Report: Navy’s 306 Ship Goal Faces Multiple Obstacles

July 8, 2014 9:28 AM
USS Arlington (LPD-24) under construction at Ingalls Shipbuilding. Huntington Ingalls Industries Photo
USS Arlington (LPD-24) under construction at Ingalls Shipbuilding. Huntington Ingalls Industries Photo

In the U.S. Navy’s perfect world, the service will reach its goal of a 306-ship fleet by 2020, according to the service’s latest 30-year long-range shipbuilding report, submitted to Congress on July 1 and obtained by USNI News on Monday.

But the likelihood of the service ever reaching that goal is still an open question — one made no clearer by the new report, which is loaded with caveats and assumptions.

The congressionally mandated 30-year shipbuilding plan is arguably one of the most criticized documents from the Pentagon.

For example, Rep. Randy Forbes (R-Va.) delivered his annual assessment in a Monday statement to USNI News.

“The new shipbuilding plan lacks the resources to be anything more than a piece of paper,” said Forbes, chairman of the House Armed Services Subcommittee on Seapower and Projection Forces.
“With a continued . . . shortfall in the shipbuilding budget, even the Navy’s minimalist goals will remain unfulfilled absent a reversal of sequestration or a decision to prioritize Navy investments over other national security goals.”

In this most recent edition of the report, the Navy points to more-than-usual stumbling blocks in the way of getting the money and resources it needs to build and maintain the 306-ship fleet.

The list includes overcoming ongoing sequestration cuts, an assumption that the service’s ships meet their expected service lives and finding additional funding for Chief of Naval Operations Adm. Jonathan Greenert’s number one priority — the $100 billion Ohio Replacement nuclear ballistic missile submarine program (ORP).


For starters, the law and the Navy disagree how much money the service has to spend on ships.

The Navy’s budget submission earlier this year for ships in the five-year period of the Future Years Defense Plan (FYDP) does not account for the Budget Control Act of 2011 mandated sequestration cuts in its shipbuilding accounts.

The Navy’s FYDP assumes an average $14.7 billion shipbuilding budget (SCN) per year. The difference between that top line and the realities of sequestration are about the cost of a guided-missile destroyer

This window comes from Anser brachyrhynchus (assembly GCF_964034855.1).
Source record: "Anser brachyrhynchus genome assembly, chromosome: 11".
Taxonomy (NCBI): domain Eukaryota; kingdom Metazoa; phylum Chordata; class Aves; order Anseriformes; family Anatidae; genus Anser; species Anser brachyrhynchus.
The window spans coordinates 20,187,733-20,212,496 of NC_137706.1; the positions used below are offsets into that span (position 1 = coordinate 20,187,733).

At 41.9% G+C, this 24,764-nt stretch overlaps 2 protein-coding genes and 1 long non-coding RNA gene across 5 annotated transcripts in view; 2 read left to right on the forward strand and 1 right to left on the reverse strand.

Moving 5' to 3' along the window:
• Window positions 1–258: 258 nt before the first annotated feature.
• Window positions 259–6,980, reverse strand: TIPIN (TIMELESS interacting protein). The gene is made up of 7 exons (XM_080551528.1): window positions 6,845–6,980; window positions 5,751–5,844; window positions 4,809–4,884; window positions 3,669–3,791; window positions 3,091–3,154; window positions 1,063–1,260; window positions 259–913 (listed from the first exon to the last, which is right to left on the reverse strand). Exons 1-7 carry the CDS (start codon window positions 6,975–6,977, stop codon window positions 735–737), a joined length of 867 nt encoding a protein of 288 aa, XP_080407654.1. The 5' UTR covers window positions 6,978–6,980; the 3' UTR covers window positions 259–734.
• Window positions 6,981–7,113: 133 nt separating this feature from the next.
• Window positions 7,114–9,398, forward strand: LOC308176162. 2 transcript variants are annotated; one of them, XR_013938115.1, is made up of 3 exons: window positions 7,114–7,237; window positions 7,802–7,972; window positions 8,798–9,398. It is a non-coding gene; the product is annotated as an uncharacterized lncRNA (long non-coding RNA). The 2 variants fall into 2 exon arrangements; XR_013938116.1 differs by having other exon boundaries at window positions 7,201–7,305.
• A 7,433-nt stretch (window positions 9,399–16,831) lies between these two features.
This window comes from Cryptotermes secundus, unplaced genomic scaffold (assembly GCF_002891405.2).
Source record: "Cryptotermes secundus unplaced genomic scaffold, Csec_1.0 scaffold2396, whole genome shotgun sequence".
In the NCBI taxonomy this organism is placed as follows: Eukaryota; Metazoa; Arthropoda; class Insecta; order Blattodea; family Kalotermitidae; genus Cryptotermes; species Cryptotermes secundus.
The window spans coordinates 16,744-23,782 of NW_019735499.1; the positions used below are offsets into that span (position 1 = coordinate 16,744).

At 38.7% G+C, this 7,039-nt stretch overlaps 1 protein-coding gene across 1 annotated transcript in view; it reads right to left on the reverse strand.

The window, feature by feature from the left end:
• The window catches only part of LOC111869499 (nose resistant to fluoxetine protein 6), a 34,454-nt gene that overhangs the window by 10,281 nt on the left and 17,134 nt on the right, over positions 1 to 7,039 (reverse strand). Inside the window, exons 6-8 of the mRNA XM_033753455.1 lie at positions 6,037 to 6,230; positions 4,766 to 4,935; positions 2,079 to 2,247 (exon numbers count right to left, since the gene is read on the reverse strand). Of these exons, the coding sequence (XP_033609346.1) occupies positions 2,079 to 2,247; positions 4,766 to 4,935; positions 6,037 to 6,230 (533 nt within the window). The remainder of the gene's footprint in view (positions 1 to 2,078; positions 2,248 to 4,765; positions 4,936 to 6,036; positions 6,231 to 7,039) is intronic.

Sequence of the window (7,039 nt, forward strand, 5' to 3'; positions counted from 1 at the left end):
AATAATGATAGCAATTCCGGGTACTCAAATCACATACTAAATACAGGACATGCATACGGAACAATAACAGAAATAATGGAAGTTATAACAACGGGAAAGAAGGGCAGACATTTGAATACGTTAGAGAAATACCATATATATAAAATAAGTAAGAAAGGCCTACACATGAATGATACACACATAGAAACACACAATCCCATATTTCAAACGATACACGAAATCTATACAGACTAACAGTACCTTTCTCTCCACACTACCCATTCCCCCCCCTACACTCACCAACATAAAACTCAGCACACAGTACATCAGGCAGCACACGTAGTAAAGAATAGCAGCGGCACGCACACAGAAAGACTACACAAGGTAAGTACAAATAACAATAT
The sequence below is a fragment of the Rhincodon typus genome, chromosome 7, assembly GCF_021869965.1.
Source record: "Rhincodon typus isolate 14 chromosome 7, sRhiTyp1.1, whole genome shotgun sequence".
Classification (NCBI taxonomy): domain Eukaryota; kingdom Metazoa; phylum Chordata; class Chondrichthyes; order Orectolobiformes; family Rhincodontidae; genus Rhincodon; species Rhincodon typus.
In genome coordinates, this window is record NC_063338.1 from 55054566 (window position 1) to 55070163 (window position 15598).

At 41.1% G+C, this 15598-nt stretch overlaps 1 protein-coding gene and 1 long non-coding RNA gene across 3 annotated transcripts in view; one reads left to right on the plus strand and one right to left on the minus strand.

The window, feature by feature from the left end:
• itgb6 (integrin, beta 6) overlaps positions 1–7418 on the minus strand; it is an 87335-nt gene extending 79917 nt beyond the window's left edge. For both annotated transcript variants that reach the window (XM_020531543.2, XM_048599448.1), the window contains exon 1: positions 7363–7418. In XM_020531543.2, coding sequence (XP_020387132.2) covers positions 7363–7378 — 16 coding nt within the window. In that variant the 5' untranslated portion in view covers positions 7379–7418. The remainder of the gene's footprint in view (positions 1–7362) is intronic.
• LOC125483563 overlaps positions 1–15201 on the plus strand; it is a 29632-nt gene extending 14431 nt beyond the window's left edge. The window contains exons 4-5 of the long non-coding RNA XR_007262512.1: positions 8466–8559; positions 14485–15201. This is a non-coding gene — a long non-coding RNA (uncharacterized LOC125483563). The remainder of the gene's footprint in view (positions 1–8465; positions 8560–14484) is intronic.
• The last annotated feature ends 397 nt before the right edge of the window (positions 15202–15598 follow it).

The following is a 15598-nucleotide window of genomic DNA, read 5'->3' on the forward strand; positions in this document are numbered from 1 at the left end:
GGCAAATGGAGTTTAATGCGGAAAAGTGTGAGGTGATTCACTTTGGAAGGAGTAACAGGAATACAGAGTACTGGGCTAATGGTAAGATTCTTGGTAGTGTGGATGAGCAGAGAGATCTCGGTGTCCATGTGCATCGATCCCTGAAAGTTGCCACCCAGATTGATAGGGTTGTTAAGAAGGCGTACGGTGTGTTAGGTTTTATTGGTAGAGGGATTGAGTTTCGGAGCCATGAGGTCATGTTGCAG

With sequestration, the shipbuilding accounts is 12 percent —or about $1.76 billion — lower per year, according to estimates from an April Pentagon report on how sequestration would affect the military’s bottom line.

And the likelihood of the service making up the gap in funding is slim.

Congress’ repeated reticence to remove the spending limits within the 2011 Budget Control Act (BCA) is unlikely to change anytime soon, several legislative sources continue to tell USNI News.

The Navy’s assessment is also shackled to the larger Pentagon political fiscal strategy of submitting budgets that ignore sequestration cuts while making persistent requests for Congress to eliminate the funding shortfalls.

For example, Secretary of Defense Chuck Hagel delivered an ultimatum to Congress that without the removal of sequestration cuts, the Pentagon would decommission the aircraft carrier USS George Washington (CVN-73) and eliminate the carrier’s air wing.

However funding to keep the ship in the fleet has been a staple of several versions of current set of defense funding bills with no sign of the sequestration cuts being removed.

It’s unclear how sequestration cuts would affect the shipbuilding accounts long term. The April sequestration report from the Pentagon said the Navy would lose eight ships across the FYDP and could lay up as many as six destroyers, but provided few other details past 2019.

A $100 Billion In Submarines

An undated artist's rendering of the Ohio Replacement. Naval Sea Systems Command Image
An undated artist’s rendering of the Ohio Replacement. Naval Sea Systems Command Image

If the BCA restrictions weren’t enough, the Navy identified “significant challenges to resourcing the [Department of the Navy’s] shipbuilding program,” outside of the sequestration limits.

Beginning in 2021, the Navy will begin buying its replacement for the 14 Ohio-class nuclear ballistic missile submarines (SSBN) — the Navy’s share of the U.S. strategic nuclear deterrent.

From 2021 to 2035, the service’s estimated shipbuilding budget will rise to about $24 billion a year at the peak of the SSBN program — double the Navy’s $13 billion historic shipbuilding budget.

The service has said in the past it would need an injection of $60 billion over 15 years in the shipbuilding account to prevent a reduction in the number of other ships it buys,